A Completely Subjective List Of Movies I Very Much Hate

Many film lists consist of popular movies that are inspirational, creative and innovative, but this list is nothing of the sort. Below is a list of films I personally do not care for one bit… well, I care enough to make a list about it, but not enough to speak positively about any of them.

Here are 6 movies I very much dislike according to my own subjective point of view.

1. Dogville (2003)

Lars Von Trier is notorious for his disturbingly unorthodox directing style and has built an undesirable reputation on set, especially amongst his female actors.

Dogville is one of those films that perpetually screams insults at me as someone whose life is pretty much based around editing films. 

Dogville breaks all the filmmaking rules, but not for good reasons. It seems as though any decision made by Von Trier is justified by saying ‘because I’m Lars Von Trier and I can do whatever the heck I want and not because I want the story in my films to actually be good’.

This film starring Nicole Kidman may be popular among critics, but in my books, it’s an abomination. 

Not only do I hate the story and disagree with Von Trier’s nihilistic worldview, it was when I became aware of what actually went on behind the scenes that made my blood boil. 

As mentioned earlier, his reputation among women is not pleasant, one reason being he rocked up to Kidman’s hotel room naked, because apparently it was meant to influence her acting. This sort of thing isn’t unheard of on Von Trier’s film sets.

Anyway, if you’re a critic, you like to be angry at movies or are just generally a weird human being then you may like this movie, otherwise it’s probably not up your alley.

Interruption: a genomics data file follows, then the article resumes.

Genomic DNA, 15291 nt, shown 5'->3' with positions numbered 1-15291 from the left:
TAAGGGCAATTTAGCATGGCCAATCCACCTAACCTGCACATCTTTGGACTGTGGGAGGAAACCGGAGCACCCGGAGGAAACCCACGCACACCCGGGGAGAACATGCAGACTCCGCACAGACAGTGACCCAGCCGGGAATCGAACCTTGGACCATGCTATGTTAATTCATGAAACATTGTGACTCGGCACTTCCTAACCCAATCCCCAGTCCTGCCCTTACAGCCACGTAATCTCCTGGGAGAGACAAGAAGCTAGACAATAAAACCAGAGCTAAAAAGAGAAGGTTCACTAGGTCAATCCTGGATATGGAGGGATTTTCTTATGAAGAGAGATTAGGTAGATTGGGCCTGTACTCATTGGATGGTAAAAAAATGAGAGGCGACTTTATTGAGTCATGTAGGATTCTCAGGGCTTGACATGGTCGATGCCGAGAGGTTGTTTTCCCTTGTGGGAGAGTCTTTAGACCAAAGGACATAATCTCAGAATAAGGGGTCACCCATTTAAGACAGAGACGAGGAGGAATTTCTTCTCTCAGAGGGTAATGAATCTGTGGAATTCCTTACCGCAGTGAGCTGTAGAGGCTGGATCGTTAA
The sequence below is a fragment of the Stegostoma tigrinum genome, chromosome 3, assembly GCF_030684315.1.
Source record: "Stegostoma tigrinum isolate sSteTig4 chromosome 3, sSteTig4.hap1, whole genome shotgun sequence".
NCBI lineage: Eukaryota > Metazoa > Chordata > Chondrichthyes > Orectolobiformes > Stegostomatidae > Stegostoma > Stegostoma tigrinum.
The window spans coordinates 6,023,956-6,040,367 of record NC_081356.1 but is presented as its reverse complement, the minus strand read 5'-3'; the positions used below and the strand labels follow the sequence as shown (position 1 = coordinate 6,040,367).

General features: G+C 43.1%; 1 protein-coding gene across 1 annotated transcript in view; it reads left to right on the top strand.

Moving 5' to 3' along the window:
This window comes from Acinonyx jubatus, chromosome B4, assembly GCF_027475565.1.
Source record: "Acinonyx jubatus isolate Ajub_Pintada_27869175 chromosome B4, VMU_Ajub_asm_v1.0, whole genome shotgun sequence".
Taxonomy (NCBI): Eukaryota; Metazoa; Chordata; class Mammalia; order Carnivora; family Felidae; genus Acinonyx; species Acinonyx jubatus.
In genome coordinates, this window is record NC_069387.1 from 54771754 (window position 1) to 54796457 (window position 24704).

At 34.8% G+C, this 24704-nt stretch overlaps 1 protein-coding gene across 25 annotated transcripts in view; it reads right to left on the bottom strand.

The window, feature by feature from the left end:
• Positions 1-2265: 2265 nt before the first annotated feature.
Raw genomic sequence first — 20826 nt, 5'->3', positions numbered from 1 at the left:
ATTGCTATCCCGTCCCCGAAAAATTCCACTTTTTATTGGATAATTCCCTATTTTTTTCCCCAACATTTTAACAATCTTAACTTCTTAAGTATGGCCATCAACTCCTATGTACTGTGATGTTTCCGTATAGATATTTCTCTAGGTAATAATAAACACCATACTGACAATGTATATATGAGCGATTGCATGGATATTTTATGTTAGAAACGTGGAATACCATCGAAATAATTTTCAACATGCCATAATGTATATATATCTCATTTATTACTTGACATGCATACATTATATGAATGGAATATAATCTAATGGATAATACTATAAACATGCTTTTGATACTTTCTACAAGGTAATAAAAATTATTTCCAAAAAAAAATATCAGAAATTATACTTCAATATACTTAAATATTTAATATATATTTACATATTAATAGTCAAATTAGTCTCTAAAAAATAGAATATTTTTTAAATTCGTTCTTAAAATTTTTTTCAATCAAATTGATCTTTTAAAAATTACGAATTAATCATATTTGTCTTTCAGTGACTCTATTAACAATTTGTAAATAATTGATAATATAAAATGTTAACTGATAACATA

2. I Heart Huckabees (2004)

Another popular movie among critics and all my film friends (for some annoying reason), this film, starring way too many big names and directed by David O. Russel, is so pretentious I wanted to die.

The story is about existentialism, but also, it isn’t…? It makes fun of itself and tries to be funny, but at the same time, takes itself way too seriously.

The first time I began watching this movie was with my parents at the age of 16. When the very first lines of dialogue are a colourful range of explicit words, the film doesn’t stay on for very long when your parents are in charge of the remote.

Several years later, as an adult, I gave it another go and actually watched the entire movie. It didn’t get better after that first scene. It got worse. I hated every moment of it. Not only was the story unbearable, I could see the actors themselves were physically uncomfortable, which actually did affect my experience of the film.

I found out later there was a lot of tension on set between the director and his actors. It showed.

3. Holidays (2016)

An anthology film of several short horror stories based on popular holidays. Hence the genius title. They were about Christmas, Halloween, St Patrick’s Day, and many others including an Easter story with this horribly offensive looking Zombie Jesus/Easter Bunny hybrid.

The first story was bad, and so was the second one. After what felt like a lifetime of terrible shorts I kept expecting the next one to be something worth my time. Unfortunately, by the end I felt this was one of those rare moments I wish I could have taken back the last two hours of my life.

4. Suicide Squad (2016)

Whether you’re a film critic or just a ‘one trip to the cinema every once in a blue moon’ movie goer, I think we can all agree Suicide Squad was a failure. You don’t have to be a movie buff to know this film was bad.